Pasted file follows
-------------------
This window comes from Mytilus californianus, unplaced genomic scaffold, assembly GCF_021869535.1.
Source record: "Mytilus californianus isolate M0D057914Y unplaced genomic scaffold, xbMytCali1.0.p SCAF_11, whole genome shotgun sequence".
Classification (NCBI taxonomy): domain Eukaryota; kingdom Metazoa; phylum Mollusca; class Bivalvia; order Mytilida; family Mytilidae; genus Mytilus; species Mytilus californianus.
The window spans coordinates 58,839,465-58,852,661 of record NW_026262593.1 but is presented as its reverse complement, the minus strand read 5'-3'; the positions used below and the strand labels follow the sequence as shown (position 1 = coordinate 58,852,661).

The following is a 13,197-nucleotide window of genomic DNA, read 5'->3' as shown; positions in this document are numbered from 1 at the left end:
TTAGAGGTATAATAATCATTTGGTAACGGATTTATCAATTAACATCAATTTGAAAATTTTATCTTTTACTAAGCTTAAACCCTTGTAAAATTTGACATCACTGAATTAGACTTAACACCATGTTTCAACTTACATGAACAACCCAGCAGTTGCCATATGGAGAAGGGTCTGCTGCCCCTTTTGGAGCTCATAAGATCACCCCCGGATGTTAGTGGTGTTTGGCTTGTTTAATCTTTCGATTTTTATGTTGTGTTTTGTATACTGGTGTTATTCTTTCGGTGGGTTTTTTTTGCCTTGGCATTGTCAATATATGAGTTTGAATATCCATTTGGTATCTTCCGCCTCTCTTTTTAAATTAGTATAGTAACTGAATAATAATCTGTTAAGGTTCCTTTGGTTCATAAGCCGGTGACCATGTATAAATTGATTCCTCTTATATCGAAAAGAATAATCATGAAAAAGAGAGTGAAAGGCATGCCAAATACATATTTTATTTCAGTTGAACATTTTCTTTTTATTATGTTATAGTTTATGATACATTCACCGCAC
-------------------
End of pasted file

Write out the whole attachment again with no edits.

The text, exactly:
This window comes from Mytilus californianus, unplaced genomic scaffold, assembly GCF_021869535.1.
Source record: "Mytilus californianus isolate M0D057914Y unplaced genomic scaffold, xbMytCali1.0.p SCAF_11, whole genome shotgun sequence".
Classification (NCBI taxonomy): domain Eukaryota; kingdom Metazoa; phylum Mollusca; class Bivalvia; order Mytilida; family Mytilidae; genus Mytilus; species Mytilus californianus.
The window spans coordinates 58,839,465-58,852,661 of record NW_026262593.1 but is presented as its reverse complement, the minus strand read 5'-3'; the positions used below and the strand labels follow the sequence as shown (position 1 = coordinate 58,852,661).

The following is a 13,197-nucleotide window of genomic DNA, read 5'->3' as shown; positions in this document are numbered from 1 at the left end:
TTAGAGGTATAATAATCATTTGGTAACGGATTTATCAATTAACATCAATTTGAAAATTTTATCTTTTACTAAGCTTAAACCCTTGTAAAATTTGACATCACTGAATTAGACTTAACACCATGTTTCAACTTACATGAACAACCCAGCAGTTGCCATATGGAGAAGGGTCTGCTGCCCCTTTTGGAGCTCATAAGATCACCCCCGGATGTTAGTGGTGTTTGGCTTGTTTAATCTTTCGATTTTTATGTTGTGTTTTGTATACTGGTGTTATTCTTTCGGTGGGTTTTTTTTGCCTTGGCATTGTCAATATATGAGTTTGAATATCCATTTGGTATCTTCCGCCTCTCTTTTTAAATTAGTATAGTAACTGAATAATAATCTGTTAAGGTTCCTTTGGTTCATAAGCCGGTGACCATGTATAAATTGATTCCTCTTATATCGAAAAGAATAATCATGAAAAAGAGAGTGAAAGGCATGCCAAATACATATTTTATTTCAGTTGAACATTTTCTTTTTATTATGTTATAGTTTATGATACATTCACCGCAC